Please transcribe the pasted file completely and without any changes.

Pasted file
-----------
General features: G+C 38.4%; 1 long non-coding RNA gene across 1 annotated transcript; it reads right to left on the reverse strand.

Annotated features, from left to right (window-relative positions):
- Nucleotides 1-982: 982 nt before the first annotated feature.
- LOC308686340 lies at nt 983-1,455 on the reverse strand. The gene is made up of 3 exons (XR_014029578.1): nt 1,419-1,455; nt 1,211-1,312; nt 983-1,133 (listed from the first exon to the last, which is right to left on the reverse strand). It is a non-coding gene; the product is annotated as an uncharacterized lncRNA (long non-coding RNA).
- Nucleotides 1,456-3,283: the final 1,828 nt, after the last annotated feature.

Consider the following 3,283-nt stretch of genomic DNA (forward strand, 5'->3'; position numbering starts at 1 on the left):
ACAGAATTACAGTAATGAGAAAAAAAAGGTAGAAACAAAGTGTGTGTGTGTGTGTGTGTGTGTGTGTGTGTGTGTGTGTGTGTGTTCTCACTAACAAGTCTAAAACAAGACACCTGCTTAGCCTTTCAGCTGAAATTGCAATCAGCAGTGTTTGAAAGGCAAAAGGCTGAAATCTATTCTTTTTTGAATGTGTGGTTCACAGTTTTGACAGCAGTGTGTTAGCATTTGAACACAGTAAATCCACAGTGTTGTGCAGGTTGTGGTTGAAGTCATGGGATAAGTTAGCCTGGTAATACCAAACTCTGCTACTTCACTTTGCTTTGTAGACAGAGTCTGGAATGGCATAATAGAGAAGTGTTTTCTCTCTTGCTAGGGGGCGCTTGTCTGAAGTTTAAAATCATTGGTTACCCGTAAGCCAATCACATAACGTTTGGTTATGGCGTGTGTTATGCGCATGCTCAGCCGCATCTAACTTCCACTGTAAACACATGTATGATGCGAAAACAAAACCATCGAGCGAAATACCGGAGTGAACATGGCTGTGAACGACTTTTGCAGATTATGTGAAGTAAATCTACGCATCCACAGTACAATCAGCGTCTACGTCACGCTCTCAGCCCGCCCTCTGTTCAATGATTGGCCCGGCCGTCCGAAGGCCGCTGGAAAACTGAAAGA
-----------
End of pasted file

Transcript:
General features: G+C 38.4%; 1 long non-coding RNA gene across 1 annotated transcript; it reads right to left on the reverse strand.

Annotated features, from left to right (window-relative positions):
- Nucleotides 1-982: 982 nt before the first annotated feature.
- LOC308686340 lies at nt 983-1,455 on the reverse strand. The gene is made up of 3 exons (XR_014029578.1): nt 1,419-1,455; nt 1,211-1,312; nt 983-1,133 (listed from the first exon to the last, which is right to left on the reverse strand). It is a non-coding gene; the product is annotated as an uncharacterized lncRNA (long non-coding RNA).
- Nucleotides 1,456-3,283: the final 1,828 nt, after the last annotated feature.

Consider the following 3,283-nt stretch of genomic DNA (forward strand, 5'->3'; position numbering starts at 1 on the left):
ACAGAATTACAGTAATGAGAAAAAAAAGGTAGAAACAAAGTGTGTGTGTGTGTGTGTGTGTGTGTGTGTGTGTGTGTGTGTGTGTTCTCACTAACAAGTCTAAAACAAGACACCTGCTTAGCCTTTCAGCTGAAATTGCAATCAGCAGTGTTTGAAAGGCAAAAGGCTGAAATCTATTCTTTTTTGAATGTGTGGTTCACAGTTTTGACAGCAGTGTGTTAGCATTTGAACACAGTAAATCCACAGTGTTGTGCAGGTTGTGGTTGAAGTCATGGGATAAGTTAGCCTGGTAATACCAAACTCTGCTACTTCACTTTGCTTTGTAGACAGAGTCTGGAATGGCATAATAGAGAAGTGTTTTCTCTCTTGCTAGGGGGCGCTTGTCTGAAGTTTAAAATCATTGGTTACCCGTAAGCCAATCACATAACGTTTGGTTATGGCGTGTGTTATGCGCATGCTCAGCCGCATCTAACTTCCACTGTAAACACATGTATGATGCGAAAACAAAACCATCGAGCGAAATACCGGAGTGAACATGGCTGTGAACGACTTTTGCAGATTATGTGAAGTAAATCTACGCATCCACAGTACAATCAGCGTCTACGTCACGCTCTCAGCCCGCCCTCTGTTCAATGATTGGCCCGGCCGTCCGAAGGCCGCTGGAAAACTGAAAGA